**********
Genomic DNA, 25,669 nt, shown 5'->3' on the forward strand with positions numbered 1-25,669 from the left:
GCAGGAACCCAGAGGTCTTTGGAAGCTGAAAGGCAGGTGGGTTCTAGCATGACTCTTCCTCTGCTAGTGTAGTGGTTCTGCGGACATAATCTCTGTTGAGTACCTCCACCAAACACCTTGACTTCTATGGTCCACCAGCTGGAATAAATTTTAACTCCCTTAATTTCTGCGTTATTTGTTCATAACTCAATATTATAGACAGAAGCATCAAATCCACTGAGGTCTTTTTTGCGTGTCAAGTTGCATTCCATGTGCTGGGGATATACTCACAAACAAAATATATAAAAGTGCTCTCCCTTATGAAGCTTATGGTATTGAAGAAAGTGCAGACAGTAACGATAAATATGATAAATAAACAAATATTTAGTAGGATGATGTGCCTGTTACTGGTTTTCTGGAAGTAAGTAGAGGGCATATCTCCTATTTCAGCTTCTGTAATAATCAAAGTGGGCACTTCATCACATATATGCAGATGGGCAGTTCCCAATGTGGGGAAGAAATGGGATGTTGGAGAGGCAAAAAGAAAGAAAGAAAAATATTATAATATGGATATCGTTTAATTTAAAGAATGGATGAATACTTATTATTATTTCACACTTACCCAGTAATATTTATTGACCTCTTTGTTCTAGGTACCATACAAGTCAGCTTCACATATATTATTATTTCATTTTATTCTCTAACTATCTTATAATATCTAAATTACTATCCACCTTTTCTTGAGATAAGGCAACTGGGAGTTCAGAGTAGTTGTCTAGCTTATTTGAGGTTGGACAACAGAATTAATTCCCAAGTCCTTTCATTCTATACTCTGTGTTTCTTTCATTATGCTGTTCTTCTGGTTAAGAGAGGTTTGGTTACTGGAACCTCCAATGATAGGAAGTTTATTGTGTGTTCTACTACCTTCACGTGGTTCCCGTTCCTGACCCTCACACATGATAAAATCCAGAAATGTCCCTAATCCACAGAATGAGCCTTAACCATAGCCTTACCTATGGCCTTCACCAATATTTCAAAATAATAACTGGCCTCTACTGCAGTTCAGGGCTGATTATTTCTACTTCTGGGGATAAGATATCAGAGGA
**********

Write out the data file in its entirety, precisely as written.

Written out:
Genomic DNA, 25,669 nt, shown 5'->3' on the forward strand with positions numbered 1-25,669 from the left:
GCAGGAACCCAGAGGTCTTTGGAAGCTGAAAGGCAGGTGGGTTCTAGCATGACTCTTCCTCTGCTAGTGTAGTGGTTCTGCGGACATAATCTCTGTTGAGTACCTCCACCAAACACCTTGACTTCTATGGTCCACCAGCTGGAATAAATTTTAACTCCCTTAATTTCTGCGTTATTTGTTCATAACTCAATATTATAGACAGAAGCATCAAATCCACTGAGGTCTTTTTTGCGTGTCAAGTTGCATTCCATGTGCTGGGGATATACTCACAAACAAAATATATAAAAGTGCTCTCCCTTATGAAGCTTATGGTATTGAAGAAAGTGCAGACAGTAACGATAAATATGATAAATAAACAAATATTTAGTAGGATGATGTGCCTGTTACTGGTTTTCTGGAAGTAAGTAGAGGGCATATCTCCTATTTCAGCTTCTGTAATAATCAAAGTGGGCACTTCATCACATATATGCAGATGGGCAGTTCCCAATGTGGGGAAGAAATGGGATGTTGGAGAGGCAAAAAGAAAGAAAGAAAAATATTATAATATGGATATCGTTTAATTTAAAGAATGGATGAATACTTATTATTATTTCACACTTACCCAGTAATATTTATTGACCTCTTTGTTCTAGGTACCATACAAGTCAGCTTCACATATATTATTATTTCATTTTATTCTCTAACTATCTTATAATATCTAAATTACTATCCACCTTTTCTTGAGATAAGGCAACTGGGAGTTCAGAGTAGTTGTCTAGCTTATTTGAGGTTGGACAACAGAATTAATTCCCAAGTCCTTTCATTCTATACTCTGTGTTTCTTTCATTATGCTGTTCTTCTGGTTAAGAGAGGTTTGGTTACTGGAACCTCCAATGATAGGAAGTTTATTGTGTGTTCTACTACCTTCACGTGGTTCCCGTTCCTGACCCTCACACATGATAAAATCCAGAAATGTCCCTAATCCACAGAATGAGCCTTAACCATAGCCTTACCTATGGCCTTCACCAATATTTCAAAATAATAACTGGCCTCTACTGCAGTTCAGGGCTGATTATTTCTACTTCTGGGGATAAGATATCAGAGGA